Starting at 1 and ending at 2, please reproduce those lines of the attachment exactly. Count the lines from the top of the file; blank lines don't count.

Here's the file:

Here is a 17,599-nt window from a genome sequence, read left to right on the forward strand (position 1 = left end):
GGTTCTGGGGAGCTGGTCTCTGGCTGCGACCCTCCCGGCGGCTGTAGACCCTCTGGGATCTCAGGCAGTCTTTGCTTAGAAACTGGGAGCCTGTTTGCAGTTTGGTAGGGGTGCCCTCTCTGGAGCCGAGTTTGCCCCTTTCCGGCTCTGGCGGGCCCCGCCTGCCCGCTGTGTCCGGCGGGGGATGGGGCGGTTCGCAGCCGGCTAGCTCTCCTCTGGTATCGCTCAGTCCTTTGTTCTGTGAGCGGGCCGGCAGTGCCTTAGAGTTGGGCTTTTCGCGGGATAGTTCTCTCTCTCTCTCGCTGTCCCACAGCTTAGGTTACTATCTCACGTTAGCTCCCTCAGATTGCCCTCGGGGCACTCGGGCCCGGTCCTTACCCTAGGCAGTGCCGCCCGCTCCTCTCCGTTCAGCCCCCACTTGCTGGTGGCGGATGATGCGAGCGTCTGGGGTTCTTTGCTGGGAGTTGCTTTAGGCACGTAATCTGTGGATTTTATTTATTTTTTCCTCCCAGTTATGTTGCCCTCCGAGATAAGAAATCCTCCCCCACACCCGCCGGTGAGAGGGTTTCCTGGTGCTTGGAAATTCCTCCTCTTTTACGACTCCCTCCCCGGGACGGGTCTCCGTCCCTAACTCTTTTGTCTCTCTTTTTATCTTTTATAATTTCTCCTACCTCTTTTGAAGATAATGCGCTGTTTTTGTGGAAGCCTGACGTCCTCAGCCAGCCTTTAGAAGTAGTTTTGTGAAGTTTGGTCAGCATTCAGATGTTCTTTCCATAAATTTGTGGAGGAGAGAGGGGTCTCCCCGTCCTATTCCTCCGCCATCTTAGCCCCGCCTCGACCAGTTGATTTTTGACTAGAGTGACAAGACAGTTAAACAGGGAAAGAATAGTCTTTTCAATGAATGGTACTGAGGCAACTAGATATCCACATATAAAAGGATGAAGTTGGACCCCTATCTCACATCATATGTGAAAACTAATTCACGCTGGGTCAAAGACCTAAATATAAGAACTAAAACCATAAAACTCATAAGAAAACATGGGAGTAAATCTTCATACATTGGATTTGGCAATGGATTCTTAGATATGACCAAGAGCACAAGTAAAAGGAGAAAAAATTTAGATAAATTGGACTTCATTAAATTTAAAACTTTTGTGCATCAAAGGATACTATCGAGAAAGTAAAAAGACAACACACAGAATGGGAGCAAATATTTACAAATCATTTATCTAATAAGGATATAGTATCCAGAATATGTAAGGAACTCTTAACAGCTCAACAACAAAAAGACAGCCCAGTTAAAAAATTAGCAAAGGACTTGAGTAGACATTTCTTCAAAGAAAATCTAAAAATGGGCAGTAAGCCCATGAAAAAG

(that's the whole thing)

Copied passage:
Here is a 17,599-nt window from a genome sequence, read left to right on the forward strand (position 1 = left end):
GGTTCTGGGGAGCTGGTCTCTGGCTGCGACCCTCCCGGCGGCTGTAGACCCTCTGGGATCTCAGGCAGTCTTTGCTTAGAAACTGGGAGCCTGTTTGCAGTTTGGTAGGGGTGCCCTCTCTGGAGCCGAGTTTGCCCCTTTCCGGCTCTGGCGGGCCCCGCCTGCCCGCTGTGTCCGGCGGGGGATGGGGCGGTTCGCAGCCGGCTAGCTCTCCTCTGGTATCGCTCAGTCCTTTGTTCTGTGAGCGGGCCGGCAGTGCCTTAGAGTTGGGCTTTTCGCGGGATAGTTCTCTCTCTCTCTCGCTGTCCCACAGCTTAGGTTACTATCTCACGTTAGCTCCCTCAGATTGCCCTCGGGGCACTCGGGCCCGGTCCTTACCCTAGGCAGTGCCGCCCGCTCCTCTCCGTTCAGCCCCCACTTGCTGGTGGCGGATGATGCGAGCGTCTGGGGTTCTTTGCTGGGAGTTGCTTTAGGCACGTAATCTGTGGATTTTATTTATTTTTTCCTCCCAGTTATGTTGCCCTCCGAGATAAGAAATCCTCCCCCACACCCGCCGGTGAGAGGGTTTCCTGGTGCTTGGAAATTCCTCCTCTTTTACGACTCCCTCCCCGGGACGGGTCTCCGTCCCTAACTCTTTTGTCTCTCTTTTTATCTTTTATAATTTCTCCTACCTCTTTTGAAGATAATGCGCTGTTTTTGTGGAAGCCTGACGTCCTCAGCCAGCCTTTAGAAGTAGTTTTGTGAAGTTTGGTCAGCATTCAGATGTTCTTTCCATAAATTTGTGGAGGAGAGAGGGGTCTCCCCGTCCTATTCCTCCGCCATCTTAGCCCCGCCTCGACCAGTTGATTTTTGACTAGAGTGACAAGACAGTTAAACAGGGAAAGAATAGTCTTTTCAATGAATGGTACTGAGGCAACTAGATATCCACATATAAAAGGATGAAGTTGGACCCCTATCTCACATCATATGTGAAAACTAATTCACGCTGGGTCAAAGACCTAAATATAAGAACTAAAACCATAAAACTCATAAGAAAACATGGGAGTAAATCTTCATACATTGGATTTGGCAATGGATTCTTAGATATGACCAAGAGCACAAGTAAAAGGAGAAAAAATTTAGATAAATTGGACTTCATTAAATTTAAAACTTTTGTGCATCAAAGGATACTATCGAGAAAGTAAAAAGACAACACACAGAATGGGAGCAAATATTTACAAATCATTTATCTAATAAGGATATAGTATCCAGAATATGTAAGGAACTCTTAACAGCTCAACAACAAAAAGACAGCCCAGTTAAAAAATTAGCAAAGGACTTGAGTAGACATTTCTTCAAAGAAAATCTAAAAATGGGCAGTAAGCCCATGAAAAAG